I could not have allowed myself to give Ireland by deputy alone My earnest prayers and good wishes in the new era which opens with this ceremony, and I have therefore come in person, as the head of the Empire, to inaugurate this parliament on Irish soil. I inaugurate it with deep felt hope and I feel assured that you will do your utmost to make it an instrument of happiness and good government for all parts of the community which you represent.

This is a great and critical occasion in the history of the Six Counties – but not for the Six Counties alone, for everything which interests them touches Ireland, and everything which touches Ireland finds an echo in the remotest parts of the Empire. Few things are more earnestly desired throughout the English speaking world than a satisfactory solution of the age long Irish problems, which for generations embarrassed our forefathers, as they now weigh heavily upon us…

I am confident that the important matters entrusted to the control and guidance of the Northern Parliament will be managed with wisdom and with moderation, with fairness and due regard to every faith and interest, and with no abatement of that patriotic devotion to the Empire which you proved so gallantly in the Great War… My hope is broader still. The eyes of the whole Empire are on Ireland today, that Empire in which so many nations and races have come together in spite of ancient feuds, and in which new nations have come to birth within the lifetime of the youngest in this Hall.

I am emboldened by that thought to look beyond the sorrow and the anxiety which have clouded of late My vision of Irish affairs. I speak from a full heart when… I appeal to all Irishmen to pause, to stretch out the hand of forbearance and conciliation, to forgive and to forget, and to join in making for the land which they love a new era of peace, contentment, and goodwill… For this the parliament of the United Kingdom has in the fullest measure provided the powers; for this the parliament of Ulster is pointing the way. The future lies in the hands of My Irish people themselves.

May this historic gathering be the prelude of a day in which the Irish people, North and South, under one parliament or two, as those parliaments may themselves decide, shall work together in common love for Ireland upon the sure foundations of mutual justice and respect.”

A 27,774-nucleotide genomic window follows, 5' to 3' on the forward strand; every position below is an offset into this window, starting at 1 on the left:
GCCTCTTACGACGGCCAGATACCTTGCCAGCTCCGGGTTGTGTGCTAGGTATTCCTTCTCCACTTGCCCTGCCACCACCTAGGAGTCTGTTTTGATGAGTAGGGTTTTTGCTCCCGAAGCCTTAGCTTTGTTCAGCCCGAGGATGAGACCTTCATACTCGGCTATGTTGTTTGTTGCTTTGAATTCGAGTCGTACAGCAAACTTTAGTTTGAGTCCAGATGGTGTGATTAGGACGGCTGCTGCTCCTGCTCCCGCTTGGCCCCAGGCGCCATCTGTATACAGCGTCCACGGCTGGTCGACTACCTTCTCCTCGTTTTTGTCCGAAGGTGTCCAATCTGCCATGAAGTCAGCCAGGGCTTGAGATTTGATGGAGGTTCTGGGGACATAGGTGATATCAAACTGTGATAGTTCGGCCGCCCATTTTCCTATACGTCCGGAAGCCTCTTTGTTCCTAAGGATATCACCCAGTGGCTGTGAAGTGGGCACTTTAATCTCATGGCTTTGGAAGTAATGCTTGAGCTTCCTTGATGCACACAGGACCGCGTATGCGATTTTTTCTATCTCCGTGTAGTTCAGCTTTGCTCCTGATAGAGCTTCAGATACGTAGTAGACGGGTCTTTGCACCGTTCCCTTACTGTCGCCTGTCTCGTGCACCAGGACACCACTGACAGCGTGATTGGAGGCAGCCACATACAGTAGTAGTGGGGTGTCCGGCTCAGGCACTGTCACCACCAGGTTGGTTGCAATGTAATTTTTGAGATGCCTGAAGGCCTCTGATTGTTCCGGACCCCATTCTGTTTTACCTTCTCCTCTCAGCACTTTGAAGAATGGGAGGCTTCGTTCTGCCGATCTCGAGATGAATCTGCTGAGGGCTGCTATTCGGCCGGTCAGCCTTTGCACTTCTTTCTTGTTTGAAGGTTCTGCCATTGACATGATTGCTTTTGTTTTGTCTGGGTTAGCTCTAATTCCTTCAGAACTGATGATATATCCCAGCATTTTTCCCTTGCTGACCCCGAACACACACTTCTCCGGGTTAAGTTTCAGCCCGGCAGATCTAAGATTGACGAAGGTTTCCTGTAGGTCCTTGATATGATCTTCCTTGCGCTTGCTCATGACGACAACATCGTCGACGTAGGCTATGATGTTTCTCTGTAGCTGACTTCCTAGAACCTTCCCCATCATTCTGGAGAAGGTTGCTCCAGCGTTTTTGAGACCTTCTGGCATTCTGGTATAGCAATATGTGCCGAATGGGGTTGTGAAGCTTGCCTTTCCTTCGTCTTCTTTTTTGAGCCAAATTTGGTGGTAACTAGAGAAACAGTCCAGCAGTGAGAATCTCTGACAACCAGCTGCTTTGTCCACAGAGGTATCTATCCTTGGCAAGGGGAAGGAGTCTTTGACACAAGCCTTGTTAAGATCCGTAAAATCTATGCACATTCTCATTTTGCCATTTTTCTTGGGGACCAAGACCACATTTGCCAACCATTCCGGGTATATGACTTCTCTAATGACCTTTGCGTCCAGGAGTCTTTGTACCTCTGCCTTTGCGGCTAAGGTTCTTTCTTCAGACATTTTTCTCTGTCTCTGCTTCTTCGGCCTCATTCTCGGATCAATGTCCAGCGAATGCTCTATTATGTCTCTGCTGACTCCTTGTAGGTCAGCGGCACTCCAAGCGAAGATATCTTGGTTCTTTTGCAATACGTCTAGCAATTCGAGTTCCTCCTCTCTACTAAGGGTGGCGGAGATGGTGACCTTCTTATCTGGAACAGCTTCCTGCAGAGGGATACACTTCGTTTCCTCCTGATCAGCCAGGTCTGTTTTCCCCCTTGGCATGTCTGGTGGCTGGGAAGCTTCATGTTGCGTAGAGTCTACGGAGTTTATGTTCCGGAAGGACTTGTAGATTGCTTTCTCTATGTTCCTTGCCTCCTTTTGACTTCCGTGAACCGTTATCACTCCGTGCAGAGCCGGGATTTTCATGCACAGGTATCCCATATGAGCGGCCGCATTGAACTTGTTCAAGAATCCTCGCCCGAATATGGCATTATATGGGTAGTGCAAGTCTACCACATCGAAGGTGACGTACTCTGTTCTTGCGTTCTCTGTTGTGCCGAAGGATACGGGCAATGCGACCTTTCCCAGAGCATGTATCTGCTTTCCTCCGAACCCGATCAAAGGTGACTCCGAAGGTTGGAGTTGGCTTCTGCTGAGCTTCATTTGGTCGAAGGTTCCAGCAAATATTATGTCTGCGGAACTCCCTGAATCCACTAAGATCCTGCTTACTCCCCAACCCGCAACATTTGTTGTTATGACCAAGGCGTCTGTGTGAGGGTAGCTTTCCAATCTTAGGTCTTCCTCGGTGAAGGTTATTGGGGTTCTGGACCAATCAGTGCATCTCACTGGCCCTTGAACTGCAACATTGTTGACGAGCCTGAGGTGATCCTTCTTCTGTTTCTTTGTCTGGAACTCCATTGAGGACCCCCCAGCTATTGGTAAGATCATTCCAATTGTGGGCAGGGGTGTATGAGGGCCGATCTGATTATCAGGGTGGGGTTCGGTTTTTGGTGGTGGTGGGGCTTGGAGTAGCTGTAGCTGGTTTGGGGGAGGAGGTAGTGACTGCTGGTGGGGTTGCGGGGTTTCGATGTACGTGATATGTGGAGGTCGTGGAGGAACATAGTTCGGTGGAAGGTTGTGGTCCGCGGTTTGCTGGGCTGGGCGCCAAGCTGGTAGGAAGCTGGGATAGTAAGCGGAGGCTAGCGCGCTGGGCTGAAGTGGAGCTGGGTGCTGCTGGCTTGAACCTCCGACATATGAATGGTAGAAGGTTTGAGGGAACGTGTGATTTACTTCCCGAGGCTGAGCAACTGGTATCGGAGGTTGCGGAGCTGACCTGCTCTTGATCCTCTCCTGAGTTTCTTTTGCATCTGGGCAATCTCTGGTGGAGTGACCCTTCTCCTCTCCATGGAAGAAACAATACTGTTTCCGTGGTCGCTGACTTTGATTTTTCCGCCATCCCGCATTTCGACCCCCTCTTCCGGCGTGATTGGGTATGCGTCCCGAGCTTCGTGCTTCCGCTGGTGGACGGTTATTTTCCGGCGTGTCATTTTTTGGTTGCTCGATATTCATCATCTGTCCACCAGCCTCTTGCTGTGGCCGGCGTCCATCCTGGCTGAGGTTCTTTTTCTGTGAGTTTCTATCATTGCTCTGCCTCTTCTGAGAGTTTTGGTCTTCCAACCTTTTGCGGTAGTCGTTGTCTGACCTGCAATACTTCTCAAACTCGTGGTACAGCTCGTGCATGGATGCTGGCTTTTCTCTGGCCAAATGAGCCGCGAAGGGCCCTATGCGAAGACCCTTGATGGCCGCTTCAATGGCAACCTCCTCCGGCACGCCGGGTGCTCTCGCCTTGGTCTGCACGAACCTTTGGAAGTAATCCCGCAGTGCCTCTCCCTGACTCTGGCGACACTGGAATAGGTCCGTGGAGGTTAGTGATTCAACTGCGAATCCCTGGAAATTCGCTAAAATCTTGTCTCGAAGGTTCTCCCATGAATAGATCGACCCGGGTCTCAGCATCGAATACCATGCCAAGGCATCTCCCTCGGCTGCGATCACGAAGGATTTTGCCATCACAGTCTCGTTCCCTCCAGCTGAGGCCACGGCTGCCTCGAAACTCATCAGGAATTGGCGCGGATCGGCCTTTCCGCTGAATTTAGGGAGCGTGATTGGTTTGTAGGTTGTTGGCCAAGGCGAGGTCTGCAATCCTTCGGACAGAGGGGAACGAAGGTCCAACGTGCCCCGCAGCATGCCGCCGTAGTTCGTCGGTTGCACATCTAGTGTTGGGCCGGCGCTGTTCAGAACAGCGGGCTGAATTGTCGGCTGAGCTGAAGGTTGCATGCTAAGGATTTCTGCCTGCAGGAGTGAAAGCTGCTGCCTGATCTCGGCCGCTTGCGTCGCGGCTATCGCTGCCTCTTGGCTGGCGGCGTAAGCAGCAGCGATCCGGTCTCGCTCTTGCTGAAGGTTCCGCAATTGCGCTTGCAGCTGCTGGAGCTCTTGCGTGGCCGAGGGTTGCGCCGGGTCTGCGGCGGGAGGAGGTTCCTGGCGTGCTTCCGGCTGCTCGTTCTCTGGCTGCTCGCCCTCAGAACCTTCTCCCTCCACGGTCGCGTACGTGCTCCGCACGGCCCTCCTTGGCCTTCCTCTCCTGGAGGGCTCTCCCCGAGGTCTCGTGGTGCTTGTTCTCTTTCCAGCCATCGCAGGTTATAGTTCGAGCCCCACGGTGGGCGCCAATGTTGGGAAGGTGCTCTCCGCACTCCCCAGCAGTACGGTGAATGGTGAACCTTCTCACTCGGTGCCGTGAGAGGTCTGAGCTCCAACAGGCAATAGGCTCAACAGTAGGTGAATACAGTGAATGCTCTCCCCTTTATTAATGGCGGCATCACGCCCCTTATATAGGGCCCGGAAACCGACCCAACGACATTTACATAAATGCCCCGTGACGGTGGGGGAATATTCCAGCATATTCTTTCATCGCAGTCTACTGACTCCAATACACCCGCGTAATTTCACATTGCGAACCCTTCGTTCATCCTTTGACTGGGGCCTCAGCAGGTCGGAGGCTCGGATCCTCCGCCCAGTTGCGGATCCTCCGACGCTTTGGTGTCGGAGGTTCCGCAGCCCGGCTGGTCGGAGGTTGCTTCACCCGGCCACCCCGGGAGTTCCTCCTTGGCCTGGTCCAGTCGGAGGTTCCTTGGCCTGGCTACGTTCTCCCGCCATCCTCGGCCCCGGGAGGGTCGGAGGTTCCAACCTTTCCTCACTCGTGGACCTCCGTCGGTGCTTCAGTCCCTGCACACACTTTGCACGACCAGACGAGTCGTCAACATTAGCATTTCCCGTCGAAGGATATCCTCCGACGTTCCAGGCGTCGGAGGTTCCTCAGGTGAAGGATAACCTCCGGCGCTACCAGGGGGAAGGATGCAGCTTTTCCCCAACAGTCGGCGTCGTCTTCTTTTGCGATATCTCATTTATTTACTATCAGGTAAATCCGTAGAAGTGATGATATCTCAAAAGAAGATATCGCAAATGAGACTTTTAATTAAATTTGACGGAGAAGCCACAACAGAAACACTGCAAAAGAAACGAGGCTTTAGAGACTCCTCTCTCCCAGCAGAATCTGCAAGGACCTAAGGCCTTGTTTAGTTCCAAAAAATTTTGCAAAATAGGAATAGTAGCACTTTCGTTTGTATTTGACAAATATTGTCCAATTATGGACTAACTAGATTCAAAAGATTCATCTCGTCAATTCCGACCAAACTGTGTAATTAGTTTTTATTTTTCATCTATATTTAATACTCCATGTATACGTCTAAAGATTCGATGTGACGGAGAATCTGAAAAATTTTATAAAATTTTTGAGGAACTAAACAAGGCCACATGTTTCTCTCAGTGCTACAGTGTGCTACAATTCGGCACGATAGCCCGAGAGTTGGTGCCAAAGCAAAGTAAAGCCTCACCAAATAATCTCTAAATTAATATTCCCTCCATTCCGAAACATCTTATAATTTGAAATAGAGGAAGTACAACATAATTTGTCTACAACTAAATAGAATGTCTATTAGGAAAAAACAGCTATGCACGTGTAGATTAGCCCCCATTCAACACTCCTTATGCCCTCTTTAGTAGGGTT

Reading the text a century later, for all that it paved the way to the Treaty accommodation later in the year, it seems all the more poignant that the King’s words did not enable both a more harmonious constitutional settlement and that the wider issues to which he referred of reconciliation and cooperation have not been taken more deeply to heart. The current issues that swirl around in and amongst the relations between Britain and  Ireland, the very tensions around commemorating this anniversary themselves, show how little the King’s words were heeded.

Image: Decade of Centenaries

This programme cover is of interest in its use of heraldic symbols. In addition to the Royal Arms and those of ghe City of Belfast, there is at the top a version of the badge of Ulster with the Red Hand superimposed on the arms of the ancient Earldom. At the bottom left is the Cross of St Patrick, originally the arms of the Fitzgerald family, and at bottom right the crowned shamrock badge.

The oval cartouches display the crowned harp badge of the Kingdom of Ireland on the left, dating from the sixteenth century, and on the right the crest of the Kingdom, a white hart leaping out from a fortified tower. This can be traced back to at least the reign of King James I. Whereas the crowned harp has continued as a royal badge the hart and tower crest does not, unfortunately, seem to have been used since the 1930s.

Monday 21 June 2021

St Aloysius Gonzaga

Today is the Feast of St Aloysius Gonzaga, the patron of the church of the Oxford Oratory. Due to circumstances largely beyond my control I was unable to attend the Solemn Mass for this patronal festival as I had planned to do and had to rely on the livestream link to join my fellow parishioners.


St Aloysius Gonzaga
Painting by Carlo Francesco Nuvolone (1608/9-1661/2)